Punjab Police on Friday registered a first-information report (FIR) on a complaint from Kahan Singh Pannu, IAS officer whom Sikh pilgrims had manhandled on June 23 during his rescue and relief mission in flood-hit Uttarakhand.
The FIR under non-bailable and bailable sections was lodged against unidentified people at the Punjab cyber crime police station in Mohali. Section 66-A (punishment for sending offensive messages via communication services, computer resources or communication devices) of the Information Technology (IT) Act and Sections 295-A (malicious acts to outrage religious feelings), 298 (uttering words to wound religious feelings), 500 (punishment for defamation), and 120-B (punishment for criminal conspiracy) of the Indian Penal Code (IPC) were applied.
The offence under Section 295-A of the IPC is cognizable, non-bailable, and non-compoundable with maximum three-year imprisonment. The imprisonment for offence under Section 298 may extend up to a year.
Besides, the maximum sentence under Section 500 is two-year simple imprisonment with fine, while under Section 120-B, the jail term cannot exceed six months.
Section 66-A of the IT Act provides for up to three years of imprisonment plus a provision of fine. "The investigation is in progress," said a police spokesperson. On Thursday, Pannu had informed the state government in an official communication that the attack on him was "premeditated" and "without any provocation".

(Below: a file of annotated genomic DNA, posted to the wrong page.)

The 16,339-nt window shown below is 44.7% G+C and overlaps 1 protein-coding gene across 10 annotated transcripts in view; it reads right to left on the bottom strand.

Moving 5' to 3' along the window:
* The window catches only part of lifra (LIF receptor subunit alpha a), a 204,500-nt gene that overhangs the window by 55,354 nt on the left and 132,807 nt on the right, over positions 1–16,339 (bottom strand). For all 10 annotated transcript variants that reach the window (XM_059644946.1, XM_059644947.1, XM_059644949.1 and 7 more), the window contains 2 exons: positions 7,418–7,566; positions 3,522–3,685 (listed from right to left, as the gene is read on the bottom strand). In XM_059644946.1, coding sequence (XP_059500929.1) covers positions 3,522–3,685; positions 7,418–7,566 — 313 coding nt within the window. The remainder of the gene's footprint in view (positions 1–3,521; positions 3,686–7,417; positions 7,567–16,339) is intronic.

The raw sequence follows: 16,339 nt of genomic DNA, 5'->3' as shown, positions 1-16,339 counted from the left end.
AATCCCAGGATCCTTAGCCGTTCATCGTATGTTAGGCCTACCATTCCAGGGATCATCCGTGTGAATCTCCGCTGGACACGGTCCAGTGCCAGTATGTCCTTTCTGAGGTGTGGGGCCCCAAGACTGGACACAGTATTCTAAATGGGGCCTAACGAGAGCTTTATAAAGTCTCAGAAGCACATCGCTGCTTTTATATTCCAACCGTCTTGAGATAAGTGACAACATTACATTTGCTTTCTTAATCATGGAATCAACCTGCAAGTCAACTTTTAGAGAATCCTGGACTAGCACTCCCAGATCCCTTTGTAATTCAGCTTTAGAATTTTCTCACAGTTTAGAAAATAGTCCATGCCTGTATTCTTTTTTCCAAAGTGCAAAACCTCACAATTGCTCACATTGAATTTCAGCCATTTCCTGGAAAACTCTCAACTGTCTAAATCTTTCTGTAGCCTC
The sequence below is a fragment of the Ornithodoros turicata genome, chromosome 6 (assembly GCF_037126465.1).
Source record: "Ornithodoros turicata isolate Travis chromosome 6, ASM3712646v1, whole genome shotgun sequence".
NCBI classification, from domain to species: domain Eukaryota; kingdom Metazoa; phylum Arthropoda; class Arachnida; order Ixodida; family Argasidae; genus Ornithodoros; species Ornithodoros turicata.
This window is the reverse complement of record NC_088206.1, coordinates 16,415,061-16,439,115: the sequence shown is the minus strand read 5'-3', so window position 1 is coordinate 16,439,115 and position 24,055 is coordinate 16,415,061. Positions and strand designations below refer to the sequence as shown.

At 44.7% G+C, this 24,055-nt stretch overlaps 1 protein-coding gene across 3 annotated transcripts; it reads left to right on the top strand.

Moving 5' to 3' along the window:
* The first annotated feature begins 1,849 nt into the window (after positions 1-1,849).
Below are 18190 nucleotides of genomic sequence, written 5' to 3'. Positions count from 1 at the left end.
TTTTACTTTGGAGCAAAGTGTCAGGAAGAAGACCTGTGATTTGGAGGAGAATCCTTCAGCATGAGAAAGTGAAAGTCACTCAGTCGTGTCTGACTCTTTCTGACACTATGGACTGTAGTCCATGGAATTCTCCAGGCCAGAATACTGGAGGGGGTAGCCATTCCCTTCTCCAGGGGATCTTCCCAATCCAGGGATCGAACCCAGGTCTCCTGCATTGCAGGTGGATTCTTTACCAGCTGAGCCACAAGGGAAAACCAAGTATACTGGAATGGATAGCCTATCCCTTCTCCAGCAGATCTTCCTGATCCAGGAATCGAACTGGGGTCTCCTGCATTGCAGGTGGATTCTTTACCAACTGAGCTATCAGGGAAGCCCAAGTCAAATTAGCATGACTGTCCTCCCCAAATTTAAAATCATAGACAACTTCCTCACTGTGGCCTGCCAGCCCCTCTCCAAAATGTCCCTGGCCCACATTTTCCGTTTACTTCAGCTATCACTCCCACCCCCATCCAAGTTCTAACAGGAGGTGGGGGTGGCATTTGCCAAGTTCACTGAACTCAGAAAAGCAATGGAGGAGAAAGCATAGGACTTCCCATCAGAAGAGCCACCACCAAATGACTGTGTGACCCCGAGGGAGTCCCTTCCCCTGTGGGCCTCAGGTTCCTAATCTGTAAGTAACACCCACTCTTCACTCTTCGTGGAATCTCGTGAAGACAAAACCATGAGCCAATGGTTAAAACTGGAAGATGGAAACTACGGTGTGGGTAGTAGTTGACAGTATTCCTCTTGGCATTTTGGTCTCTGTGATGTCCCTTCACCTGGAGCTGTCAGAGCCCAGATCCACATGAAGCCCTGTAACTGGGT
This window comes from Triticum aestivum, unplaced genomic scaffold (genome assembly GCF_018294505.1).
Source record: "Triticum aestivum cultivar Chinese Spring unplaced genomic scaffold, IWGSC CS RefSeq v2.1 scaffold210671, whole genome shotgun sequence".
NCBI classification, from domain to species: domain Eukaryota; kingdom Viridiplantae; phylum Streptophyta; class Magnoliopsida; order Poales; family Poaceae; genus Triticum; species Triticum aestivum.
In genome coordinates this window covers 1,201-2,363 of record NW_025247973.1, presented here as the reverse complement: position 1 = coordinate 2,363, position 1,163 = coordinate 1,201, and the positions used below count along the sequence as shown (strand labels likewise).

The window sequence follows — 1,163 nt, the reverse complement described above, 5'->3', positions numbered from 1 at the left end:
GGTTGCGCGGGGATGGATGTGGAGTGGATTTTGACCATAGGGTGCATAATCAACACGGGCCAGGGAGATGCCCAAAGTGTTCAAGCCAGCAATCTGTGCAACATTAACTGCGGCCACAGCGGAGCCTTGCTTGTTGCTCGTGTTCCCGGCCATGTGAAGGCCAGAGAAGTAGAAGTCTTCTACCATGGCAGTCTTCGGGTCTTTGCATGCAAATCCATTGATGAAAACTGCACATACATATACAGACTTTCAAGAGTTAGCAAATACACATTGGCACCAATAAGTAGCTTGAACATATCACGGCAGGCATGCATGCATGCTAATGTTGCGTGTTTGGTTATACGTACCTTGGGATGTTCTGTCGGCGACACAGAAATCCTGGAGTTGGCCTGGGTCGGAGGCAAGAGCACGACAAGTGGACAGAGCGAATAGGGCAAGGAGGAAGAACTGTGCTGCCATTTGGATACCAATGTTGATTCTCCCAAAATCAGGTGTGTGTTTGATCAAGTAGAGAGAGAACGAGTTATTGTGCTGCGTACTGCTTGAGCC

The June 23 incident sent shock waves in the political and administrative circles after a nine-minute video clip showing Pannu's thrashing by a group, including two baptised Sikhs, went viral on the Internet.
On Thursday, Pannu submitted a detailed report (HT has a copy) to Punjab chief secretary Rakesh Singh about the incident "for the information of the government and further necessary action". On Friday, the chief secretary sent the complaint to principal secretary (home) DS Bains with a direction: "Please, take necessary action as per law immediately."
Following this, Punjab Police began the exercise to first register an FIR. In his complaint, the IAS officer said that on June 23, it was on his way to Gobind Ghat that a group of nearly 30 people had confronted him around 1pm and without provocation, abused and hit him for about 10 minutes. "I was saved by the Indo-Tibetan Border Police (ITBP) personnel, who had come there per chance," reads Pannu's letter.
It further states: "Since the incident happened without any provocation and I could not recognise the persons attacking me…the fact that someone was present to record the entire incident, it seems that there was a premeditated motive behind the attack."
Pannu, states his letter, had reached Gobind Dham on June 19 along with KS Sangha, managing director of Punjab State Cooperative Bank, to coordinate the relief and rescue operations with the army. On June 21, he left for Joshimath to oversee the arrangements for board, lodging, and transportation of the evacuated pilgrims.
The officer informed the government that he had gone to Gobind Ghat after reports that nearly 400 pilgrims were stranded there and the condition of taxi drivers from Punjab was miserable.